Everything I thought I knew about Rolfing can be summed up in three words: "very painful massage."
I figured it must have benefits - I know a few people who have been Rolfed and they rave about it - but I was never curious enough to find out more until I was given this assignment.
As it turns out, there's one certified Rolfer in New London county, Mary Staggs of East Lyme, and it just so happens that she was the very first Rolfer in Connecticut and one of only three in New England when she started her practice in 1975.
So I called Staggs and made an appointment for what I thought would be one session and an interview. First, she corrected my summation of what Rolfing is with three different words: "horizontalize the pelvis."
"A horizontal pelvis means that the entire body is in balance," Staggs says. She adds that most people do not have a horizontal pelvis, whether it's from an old injury like a sprained ankle, a congenital defect like having one leg longer than the other, or from just plain old wear and tear.
I told her that I'd been dealing with a number of aches and pains, some of which I attribute to being 48 years old, some to recent workout injuries, and some to the fact that I slouch, slump, hunch, and otherwise sit improperly in front of my computer (for too long).
"What chiropractic is to bones, Rolfing is to soft tissues," Staggs explains. "Rolfing involves working with connective tissue, or the fascia, at both superficial and deep levels. A Rolfer is able to reorganize and restructure the body, not just loosen the muscles as in traditional massage. Once this happens, the muscles, tendons, ligaments, other connective tissues - and subsequently the bones - move back to a more normal position and the body realigns itself."
I also found out that, unlike massage, Rolfing involves 10 standardized sessions (called the Ten Series), and each session builds on the previous session and focuses on a specific area of the body. Once you've gone through the Ten Series, you're good to go, although clients will sometimes come back for a one-session "tune-up."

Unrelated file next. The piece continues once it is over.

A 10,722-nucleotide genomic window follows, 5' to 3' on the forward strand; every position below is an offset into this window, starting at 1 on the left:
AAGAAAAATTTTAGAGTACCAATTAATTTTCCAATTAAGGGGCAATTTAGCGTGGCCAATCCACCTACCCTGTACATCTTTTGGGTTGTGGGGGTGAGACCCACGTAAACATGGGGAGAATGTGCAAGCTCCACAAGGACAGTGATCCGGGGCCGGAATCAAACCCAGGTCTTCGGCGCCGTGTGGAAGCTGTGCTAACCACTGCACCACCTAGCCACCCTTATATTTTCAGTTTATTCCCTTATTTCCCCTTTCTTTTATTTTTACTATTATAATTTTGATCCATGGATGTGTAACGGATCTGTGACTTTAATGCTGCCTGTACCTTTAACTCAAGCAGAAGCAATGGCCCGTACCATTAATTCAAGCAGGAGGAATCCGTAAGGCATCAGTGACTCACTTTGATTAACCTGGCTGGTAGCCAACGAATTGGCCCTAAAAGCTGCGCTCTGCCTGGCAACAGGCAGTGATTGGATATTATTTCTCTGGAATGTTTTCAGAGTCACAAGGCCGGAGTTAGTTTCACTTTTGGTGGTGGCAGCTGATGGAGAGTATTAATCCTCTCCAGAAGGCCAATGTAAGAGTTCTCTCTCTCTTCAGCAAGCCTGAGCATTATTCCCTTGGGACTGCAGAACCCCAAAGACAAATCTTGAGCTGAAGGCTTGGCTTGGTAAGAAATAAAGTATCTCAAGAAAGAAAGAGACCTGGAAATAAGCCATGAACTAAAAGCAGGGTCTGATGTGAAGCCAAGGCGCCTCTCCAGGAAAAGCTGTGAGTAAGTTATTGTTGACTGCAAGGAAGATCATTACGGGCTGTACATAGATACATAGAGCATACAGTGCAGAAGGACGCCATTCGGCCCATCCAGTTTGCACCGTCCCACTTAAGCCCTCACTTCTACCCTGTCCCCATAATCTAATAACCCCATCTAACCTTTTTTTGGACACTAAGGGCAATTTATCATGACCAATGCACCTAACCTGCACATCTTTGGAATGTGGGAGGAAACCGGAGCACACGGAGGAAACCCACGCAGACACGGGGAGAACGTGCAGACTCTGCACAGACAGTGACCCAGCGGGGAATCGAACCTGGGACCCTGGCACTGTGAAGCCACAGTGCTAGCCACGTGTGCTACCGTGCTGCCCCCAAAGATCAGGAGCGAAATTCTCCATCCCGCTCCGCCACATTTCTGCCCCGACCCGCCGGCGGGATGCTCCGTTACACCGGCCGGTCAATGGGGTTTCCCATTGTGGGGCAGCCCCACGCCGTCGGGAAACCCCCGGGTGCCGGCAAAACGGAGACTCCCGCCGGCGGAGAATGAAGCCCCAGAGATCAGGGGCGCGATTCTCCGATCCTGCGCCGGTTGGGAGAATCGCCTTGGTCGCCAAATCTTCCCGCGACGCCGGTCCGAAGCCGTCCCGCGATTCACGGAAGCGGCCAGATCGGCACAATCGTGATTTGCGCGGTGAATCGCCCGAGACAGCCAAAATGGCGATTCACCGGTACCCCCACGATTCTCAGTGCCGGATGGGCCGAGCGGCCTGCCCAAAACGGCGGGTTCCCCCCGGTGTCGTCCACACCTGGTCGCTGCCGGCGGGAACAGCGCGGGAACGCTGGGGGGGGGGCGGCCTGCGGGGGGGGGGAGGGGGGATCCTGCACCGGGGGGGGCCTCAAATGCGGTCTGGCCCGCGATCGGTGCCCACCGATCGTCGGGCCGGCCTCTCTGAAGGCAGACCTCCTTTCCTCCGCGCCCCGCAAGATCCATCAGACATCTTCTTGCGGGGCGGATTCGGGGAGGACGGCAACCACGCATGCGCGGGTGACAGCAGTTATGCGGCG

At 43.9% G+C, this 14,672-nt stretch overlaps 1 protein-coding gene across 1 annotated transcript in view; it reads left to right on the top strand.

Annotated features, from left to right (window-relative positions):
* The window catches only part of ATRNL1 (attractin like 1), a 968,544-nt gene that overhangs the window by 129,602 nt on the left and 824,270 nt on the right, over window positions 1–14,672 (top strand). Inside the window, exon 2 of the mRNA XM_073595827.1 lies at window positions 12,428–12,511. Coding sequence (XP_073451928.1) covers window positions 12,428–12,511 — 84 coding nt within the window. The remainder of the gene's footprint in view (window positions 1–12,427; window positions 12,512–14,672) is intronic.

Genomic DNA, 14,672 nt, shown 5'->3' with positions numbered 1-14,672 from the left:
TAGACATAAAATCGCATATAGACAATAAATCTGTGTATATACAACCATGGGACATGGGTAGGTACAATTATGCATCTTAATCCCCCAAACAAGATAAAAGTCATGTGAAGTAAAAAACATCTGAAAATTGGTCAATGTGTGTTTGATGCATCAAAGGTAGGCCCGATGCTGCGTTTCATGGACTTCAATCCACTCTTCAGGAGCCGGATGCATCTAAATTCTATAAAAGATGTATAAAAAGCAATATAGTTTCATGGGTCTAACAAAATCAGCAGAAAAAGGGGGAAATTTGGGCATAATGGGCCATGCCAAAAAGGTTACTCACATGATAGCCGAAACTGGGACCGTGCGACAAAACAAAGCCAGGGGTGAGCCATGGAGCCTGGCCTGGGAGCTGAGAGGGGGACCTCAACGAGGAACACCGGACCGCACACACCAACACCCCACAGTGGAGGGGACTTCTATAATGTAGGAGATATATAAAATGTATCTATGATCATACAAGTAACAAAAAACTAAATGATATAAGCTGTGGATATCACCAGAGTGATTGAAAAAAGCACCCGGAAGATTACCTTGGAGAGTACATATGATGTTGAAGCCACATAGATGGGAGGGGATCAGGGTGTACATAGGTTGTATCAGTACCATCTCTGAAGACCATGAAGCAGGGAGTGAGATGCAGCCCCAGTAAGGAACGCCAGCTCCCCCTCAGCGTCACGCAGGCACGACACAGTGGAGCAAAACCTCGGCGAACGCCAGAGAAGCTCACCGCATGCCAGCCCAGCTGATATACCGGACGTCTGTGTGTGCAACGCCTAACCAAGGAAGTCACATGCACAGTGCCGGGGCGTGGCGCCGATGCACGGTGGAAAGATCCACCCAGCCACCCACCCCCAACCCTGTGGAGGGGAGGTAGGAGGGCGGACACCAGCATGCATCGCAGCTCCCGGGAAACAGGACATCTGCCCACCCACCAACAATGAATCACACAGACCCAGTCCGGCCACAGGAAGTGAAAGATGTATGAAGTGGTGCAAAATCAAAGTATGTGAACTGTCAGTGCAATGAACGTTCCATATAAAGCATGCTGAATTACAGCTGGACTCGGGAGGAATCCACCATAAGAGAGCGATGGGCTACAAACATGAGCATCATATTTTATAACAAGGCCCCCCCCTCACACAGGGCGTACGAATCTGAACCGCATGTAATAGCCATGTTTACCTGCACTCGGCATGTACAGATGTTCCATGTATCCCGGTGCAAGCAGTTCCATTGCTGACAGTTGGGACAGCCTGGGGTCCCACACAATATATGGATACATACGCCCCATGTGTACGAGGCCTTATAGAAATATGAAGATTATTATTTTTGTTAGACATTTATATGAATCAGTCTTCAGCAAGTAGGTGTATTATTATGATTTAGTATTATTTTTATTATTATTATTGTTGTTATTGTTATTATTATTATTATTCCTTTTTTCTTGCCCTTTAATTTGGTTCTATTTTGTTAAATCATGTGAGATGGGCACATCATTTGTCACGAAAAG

I decided to go ahead and commit to having all 10 sessions, although at press time, I'd had only the first two (stay tuned for a follow-up article in a future issue of Grace).
A Rolfing table is lower, wider and more padded than a typical massage table and there are no sheets or blankets. Rolfers work on clients who are minimally dressed (bra and panties or two-piece bathing suit for women, and just briefs for men). Staggs keeps her office warm with a wood burning stove and extra space heater in the colder months so it's quite cozy, even without a blanket.
As for the Rolfing itself, it was no worse than a deep tissue massage. There are some uncomfortable "ouchy" moments, but as far as I'm concerned, it was a "hurts so good" kind of uncomfortable and it didn't linger. Staggs says Rolfing's reputation as being painful is based in fact, but that over the years the methods and techniques have been refined to make it less so.
After the first session, which focused on my arms, ribcage and diaphragm I noticed several things immediately: my chest felt more "open," the front of my shoulders felt "turned back" and not rounded forward, I had better range of motion (I could easily reach my back, something I'd been struggling with), and the backs of my shoulders and upper back felt warm and tingly, as if the blood was flowing more freely. Staggs said Rolfing greatly increases circulation throughout the entire body.
And now, two weeks later, I still feel these affects. The second session focused on my feet and legs. The most dramatic change I noticed after she worked on my right leg, but before she started on my left. My left foot felt numb and lifeless in comparison to my right foot. Again, it had to do with circulation. Staggs asked me to stand up and take a couple of steps before she started on my left foot and leg. I felt off balance, as if I would walk around in circles.
In Part II, I'll share the results of the remaining eight sessions and go more in depth about the benefits and history of Rolfing.
For more information…
Rolf Institute of Structural Integration